14 of the best bluebell-filled walks in Britain
Every year, between April and May, a vibrant blue carpet appears under the shady canopy of hedges and trees, giving off a sweet scent and transforming even the smallest garden into a wild and mystical place.
There’s something so magical about a springtime walk among the bluebells – don’t miss your chance to stroll through beautiful British woodlands and marvel at these enchanting flowers. Here are 14 of the best National Trust woods around the UK to plan a walk among the bluebells.
Blickling Estate, Norfolk
Visit Blickling and discover one of the best places to see bluebells in the country. Follow winding paths through the Great Wood and pass through swathes of the dainty blue flowers. The best time to see bluebells here is late April/early May.
Yorkshire and North East
Hardcastle Crags, West Yorkshire
Bluebells are the undisputed spring highlight at Hardcastle Crags. At their peak, usually in May, they form an almost unearthly blue haze through the woodlands and fill air with their sweet perfume.
London and South East
Hatchlands Park, Surrey
Situated on the edge of the beautiful Surrey Hills and surrounded by charming villages, the peaceful parkland is just 45 minutes from central London. Hatchlands Park is one of the largest country estates in the county, including ancient woodland and open parkland, with views of the historic house and Surrey countryside. Wix’s Wood is home to carpets of bluebells which appear in late April/early May. For latest updates on when the bluebells are out visit Hatchlands Park Facebook page.
Visitors can explore acres of recently opened ancient woodland surrounding the quintessentially English landscape. Stroll slowly through glorious beech avenues and soak up the bluebell phenomenon that appears here. Hinton welcomes picnickers in its woods and there are woodland ‘sofas’ carved out of fallen tree trunks where you can sit and admire the blue view.
Osterley Park in Isleworth has one of the greatest displays of bluebells in the capital. The large country estate is only eight miles from Hyde Park Corner, a short hop down the Piccadilly line, yet includes acres of parkland and a house that has been described as ‘the palace of palaces’. The bluebells are mainly found around the Long Walk in pockets of woodland surrounding the great meadow. Just further along is the natural play trail – perfect for families.
Formed through centuries of landscape design, Sheffield Park and Garden is a horticultural work of art with influences of ‘Capability’ Brown throughout. During the spring months the delicate heads of English bluebells emerge in copses and spread throughout the park.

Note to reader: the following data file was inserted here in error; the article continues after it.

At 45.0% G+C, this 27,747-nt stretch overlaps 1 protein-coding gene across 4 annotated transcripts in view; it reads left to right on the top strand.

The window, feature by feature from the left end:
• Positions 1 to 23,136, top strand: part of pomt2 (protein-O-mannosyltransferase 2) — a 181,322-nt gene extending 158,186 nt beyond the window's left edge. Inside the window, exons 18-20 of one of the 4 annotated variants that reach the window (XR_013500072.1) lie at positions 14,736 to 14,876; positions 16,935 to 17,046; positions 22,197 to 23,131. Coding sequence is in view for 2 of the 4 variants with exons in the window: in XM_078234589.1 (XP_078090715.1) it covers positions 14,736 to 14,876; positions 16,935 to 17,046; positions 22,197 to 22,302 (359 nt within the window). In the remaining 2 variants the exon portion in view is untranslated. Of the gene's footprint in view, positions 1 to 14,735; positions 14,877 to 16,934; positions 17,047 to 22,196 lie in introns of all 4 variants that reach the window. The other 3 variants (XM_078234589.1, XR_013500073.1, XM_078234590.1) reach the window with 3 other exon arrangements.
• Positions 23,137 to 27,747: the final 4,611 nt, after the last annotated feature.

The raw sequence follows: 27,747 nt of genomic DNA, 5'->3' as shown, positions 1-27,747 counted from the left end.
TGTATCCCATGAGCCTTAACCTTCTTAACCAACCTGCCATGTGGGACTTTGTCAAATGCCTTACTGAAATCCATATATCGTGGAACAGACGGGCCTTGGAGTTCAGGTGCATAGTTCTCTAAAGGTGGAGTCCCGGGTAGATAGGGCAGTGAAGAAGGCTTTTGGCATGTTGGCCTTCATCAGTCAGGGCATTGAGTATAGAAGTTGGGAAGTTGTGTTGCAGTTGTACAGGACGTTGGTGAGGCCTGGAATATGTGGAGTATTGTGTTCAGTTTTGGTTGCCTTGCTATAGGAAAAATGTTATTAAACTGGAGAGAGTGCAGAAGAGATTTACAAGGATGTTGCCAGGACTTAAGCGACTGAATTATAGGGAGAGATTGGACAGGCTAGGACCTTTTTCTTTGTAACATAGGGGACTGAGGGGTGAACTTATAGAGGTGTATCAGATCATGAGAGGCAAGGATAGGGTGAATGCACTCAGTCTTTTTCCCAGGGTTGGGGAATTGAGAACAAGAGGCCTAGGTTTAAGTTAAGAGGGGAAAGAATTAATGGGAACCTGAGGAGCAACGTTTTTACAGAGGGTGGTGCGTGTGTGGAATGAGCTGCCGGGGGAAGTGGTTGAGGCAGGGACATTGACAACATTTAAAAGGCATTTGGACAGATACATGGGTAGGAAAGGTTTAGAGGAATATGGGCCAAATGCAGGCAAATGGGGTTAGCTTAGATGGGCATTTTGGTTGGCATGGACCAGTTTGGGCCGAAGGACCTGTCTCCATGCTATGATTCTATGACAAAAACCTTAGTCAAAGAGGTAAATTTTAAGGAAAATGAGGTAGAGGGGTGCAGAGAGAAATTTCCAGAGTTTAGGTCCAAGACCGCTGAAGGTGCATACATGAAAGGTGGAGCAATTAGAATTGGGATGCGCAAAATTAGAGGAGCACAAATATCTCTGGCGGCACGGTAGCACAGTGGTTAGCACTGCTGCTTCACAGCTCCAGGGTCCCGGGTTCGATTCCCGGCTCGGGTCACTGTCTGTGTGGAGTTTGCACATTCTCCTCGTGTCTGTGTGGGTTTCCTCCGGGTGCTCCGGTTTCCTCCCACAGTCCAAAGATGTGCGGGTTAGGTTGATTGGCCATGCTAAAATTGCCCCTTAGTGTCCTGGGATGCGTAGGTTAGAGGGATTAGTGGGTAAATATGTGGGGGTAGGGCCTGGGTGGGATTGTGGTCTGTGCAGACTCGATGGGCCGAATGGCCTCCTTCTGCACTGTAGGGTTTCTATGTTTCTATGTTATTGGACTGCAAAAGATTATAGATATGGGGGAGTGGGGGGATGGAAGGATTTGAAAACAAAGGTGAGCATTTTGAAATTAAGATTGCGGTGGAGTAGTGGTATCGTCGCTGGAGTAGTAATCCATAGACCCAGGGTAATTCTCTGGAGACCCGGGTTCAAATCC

Dunham Massey, Cheshire
Stroll down a camellia walk at Dunham Massey to see more than 10,000 plants in the cyclamen grove, the bluebell meadow and yellow meadow. The largest collection of these delicate flowers can be found under the oaks and witch hazels next to the Bog Garden.
Buckland Abbey, Devon
When you visit Buckland, you follow over 700 years of footsteps; from the Cistercians who built the Abbey and farmed the estate, to seafarers Grenville and Drake who changed the shape of the house and the fate of the country. Discover the beautiful sea of blue in the Great North Wood in early May.
Travel back in time as you wander around the 16th-century garden, one of the most important historic gardens in Europe. Get lost in the tranquil and mysterious woodland where the years of mining have left an unnatural, undulating landscape carpeted in bluebells throughout April and May.
Clumber Park, Nottinghamshire
With 3,800 acres of parkland, woodland and heathland to explore, Clumber Park is the perfect place for a bluebell-spotting stroll. Take the family for a peaceful walk and experience the grandeur of the estate.
Complete with mystical temples, follies and statues around every corner, Croome’s lakeside walk is a true ‘Capability’ Brown masterpiece. Throughout spring the bare parkland floor comes alive with bluebells, creating a natural wonder among the sculptures. Take a stroll past the thatched Ice House to the grand Rotunda, where wide-reaching views over the parkland are not to be missed at this time of year.
Dinefwr Park and Castle is an iconic place in the history of Wales and is the perfect spot to take a relaxing stroll through some of Carmarthenshire’s most scenic countryside. It’s the only designated parkland National Nature Reserve in the whole of Wales where you can discover ancient trees, rare liches and fungi and some of the best examples of British wildlife you’re likely to see, including dazzling displays of bluebells in spring.
With a 700-year-old castle, far-reaching views across the Cheshire and Shropshire plains and an award-winning garden, Chirk Castle’s 480-acre estate is a great place to follow the signs of spring. One of its late spring highlights is the enchanting spread of bluebells throughout the woodland in May. And while Chirk Castle may be steeped in history it is definitely not stuck in the past; these delicate blue beauties can now be enjoyed on a Segway tour through the estate or of course on a peaceful springtime stroll.
Strangford Lough, County Down
Strangford Lough is a unique and wonderful place of immense international importance for nature conservation. It is the largest sea lough in the British Isles, covering an area from Angus Rock at its mouth on the Irish Sea, to the vast sand-flats. It’s one of only three designated Marine Nature Reserves in the United Kingdom. Nugent’s Wood, at Portaferry, is one of the last refuges for the native red squirrel and is the perfect place for discovering bluebells.
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